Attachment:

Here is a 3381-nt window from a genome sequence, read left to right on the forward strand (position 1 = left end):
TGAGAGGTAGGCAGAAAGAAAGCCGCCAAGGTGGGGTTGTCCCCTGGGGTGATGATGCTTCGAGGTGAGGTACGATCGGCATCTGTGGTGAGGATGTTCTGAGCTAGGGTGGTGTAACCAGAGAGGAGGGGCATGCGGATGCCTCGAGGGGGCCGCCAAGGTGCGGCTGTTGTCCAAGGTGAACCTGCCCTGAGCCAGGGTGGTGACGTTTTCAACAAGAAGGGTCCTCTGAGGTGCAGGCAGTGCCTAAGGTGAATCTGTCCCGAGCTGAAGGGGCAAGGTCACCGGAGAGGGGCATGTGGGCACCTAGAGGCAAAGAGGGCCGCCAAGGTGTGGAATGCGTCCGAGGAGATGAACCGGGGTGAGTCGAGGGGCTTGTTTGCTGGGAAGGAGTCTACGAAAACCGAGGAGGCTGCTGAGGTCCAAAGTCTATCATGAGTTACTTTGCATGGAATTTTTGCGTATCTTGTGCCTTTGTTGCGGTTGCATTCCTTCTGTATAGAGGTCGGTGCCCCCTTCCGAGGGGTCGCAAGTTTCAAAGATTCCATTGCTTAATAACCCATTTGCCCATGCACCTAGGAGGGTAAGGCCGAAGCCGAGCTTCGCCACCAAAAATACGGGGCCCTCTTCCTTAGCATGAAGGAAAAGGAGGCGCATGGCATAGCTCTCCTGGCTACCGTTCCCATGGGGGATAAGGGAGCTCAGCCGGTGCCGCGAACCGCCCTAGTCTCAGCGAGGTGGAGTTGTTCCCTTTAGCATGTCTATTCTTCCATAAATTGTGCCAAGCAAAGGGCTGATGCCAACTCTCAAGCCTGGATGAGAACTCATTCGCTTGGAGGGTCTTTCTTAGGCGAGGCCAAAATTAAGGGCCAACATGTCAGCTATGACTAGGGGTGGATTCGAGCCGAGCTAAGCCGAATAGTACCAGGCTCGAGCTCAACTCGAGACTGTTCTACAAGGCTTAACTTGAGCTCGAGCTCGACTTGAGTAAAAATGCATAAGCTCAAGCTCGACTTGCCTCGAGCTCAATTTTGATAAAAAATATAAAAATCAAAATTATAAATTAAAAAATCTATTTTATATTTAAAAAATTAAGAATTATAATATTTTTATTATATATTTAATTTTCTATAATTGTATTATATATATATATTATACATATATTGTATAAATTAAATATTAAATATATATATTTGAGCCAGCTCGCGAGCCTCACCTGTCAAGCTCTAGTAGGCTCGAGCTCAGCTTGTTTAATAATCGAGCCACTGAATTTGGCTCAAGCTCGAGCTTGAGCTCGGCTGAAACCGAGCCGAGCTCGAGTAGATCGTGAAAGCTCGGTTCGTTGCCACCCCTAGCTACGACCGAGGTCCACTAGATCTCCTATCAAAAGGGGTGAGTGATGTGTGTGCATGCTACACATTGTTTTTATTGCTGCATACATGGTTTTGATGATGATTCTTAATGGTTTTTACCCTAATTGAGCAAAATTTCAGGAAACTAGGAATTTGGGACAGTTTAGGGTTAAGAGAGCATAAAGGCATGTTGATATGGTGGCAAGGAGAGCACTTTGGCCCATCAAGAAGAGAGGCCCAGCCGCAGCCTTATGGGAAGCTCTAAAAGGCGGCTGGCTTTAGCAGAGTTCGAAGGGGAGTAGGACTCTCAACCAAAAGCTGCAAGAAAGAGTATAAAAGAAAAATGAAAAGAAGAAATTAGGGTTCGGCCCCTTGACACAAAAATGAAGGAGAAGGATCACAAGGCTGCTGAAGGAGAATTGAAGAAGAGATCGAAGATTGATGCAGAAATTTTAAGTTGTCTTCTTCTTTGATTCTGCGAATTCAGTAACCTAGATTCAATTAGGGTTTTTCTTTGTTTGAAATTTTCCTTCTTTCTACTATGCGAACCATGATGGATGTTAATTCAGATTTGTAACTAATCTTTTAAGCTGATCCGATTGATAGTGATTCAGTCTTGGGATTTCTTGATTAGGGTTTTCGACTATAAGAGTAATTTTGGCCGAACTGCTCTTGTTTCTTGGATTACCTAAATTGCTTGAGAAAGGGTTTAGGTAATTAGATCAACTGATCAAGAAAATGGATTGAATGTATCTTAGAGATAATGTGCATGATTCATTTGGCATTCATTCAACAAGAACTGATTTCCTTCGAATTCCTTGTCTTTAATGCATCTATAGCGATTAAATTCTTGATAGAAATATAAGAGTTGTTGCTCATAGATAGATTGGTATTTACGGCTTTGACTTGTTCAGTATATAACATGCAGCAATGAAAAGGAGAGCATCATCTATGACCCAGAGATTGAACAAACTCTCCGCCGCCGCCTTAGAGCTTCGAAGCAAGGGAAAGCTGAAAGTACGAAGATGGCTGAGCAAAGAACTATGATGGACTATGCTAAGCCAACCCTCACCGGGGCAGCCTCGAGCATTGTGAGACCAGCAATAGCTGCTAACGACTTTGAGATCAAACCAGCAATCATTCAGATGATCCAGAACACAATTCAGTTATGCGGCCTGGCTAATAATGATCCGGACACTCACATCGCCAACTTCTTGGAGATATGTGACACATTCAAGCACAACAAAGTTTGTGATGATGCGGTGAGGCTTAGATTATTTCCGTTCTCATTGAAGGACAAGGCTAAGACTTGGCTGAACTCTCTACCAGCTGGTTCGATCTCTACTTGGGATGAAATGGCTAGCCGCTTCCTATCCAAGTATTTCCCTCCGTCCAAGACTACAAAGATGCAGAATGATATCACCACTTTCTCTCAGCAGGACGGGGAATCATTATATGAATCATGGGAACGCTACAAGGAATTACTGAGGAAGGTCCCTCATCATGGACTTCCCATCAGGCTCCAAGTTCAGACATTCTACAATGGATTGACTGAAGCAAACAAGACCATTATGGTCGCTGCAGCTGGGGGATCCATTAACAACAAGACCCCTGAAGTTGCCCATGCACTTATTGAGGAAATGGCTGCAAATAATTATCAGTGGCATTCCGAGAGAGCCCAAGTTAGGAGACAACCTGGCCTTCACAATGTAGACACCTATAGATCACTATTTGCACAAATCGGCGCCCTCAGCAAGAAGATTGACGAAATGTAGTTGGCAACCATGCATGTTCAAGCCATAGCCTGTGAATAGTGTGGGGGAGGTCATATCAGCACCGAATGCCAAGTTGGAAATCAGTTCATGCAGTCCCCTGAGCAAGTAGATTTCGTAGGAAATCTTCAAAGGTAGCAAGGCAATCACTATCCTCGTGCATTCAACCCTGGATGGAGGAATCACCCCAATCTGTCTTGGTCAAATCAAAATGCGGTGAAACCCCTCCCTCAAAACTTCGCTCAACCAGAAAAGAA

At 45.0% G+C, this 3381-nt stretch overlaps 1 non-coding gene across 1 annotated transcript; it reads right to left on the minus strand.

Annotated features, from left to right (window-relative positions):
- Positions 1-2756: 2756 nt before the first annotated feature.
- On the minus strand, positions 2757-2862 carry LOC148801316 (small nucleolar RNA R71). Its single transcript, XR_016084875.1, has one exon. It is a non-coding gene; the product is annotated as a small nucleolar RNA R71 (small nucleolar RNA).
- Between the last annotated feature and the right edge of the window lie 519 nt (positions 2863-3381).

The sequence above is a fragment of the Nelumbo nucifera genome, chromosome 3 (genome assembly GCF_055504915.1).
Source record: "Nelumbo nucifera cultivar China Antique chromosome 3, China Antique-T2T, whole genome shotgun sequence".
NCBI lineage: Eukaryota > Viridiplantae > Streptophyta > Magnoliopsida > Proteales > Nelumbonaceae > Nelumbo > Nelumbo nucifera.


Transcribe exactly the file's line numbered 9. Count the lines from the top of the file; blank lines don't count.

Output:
Source record: "Nelumbo nucifera cultivar China Antique chromosome 3, China Antique-T2T, whole genome shotgun sequence".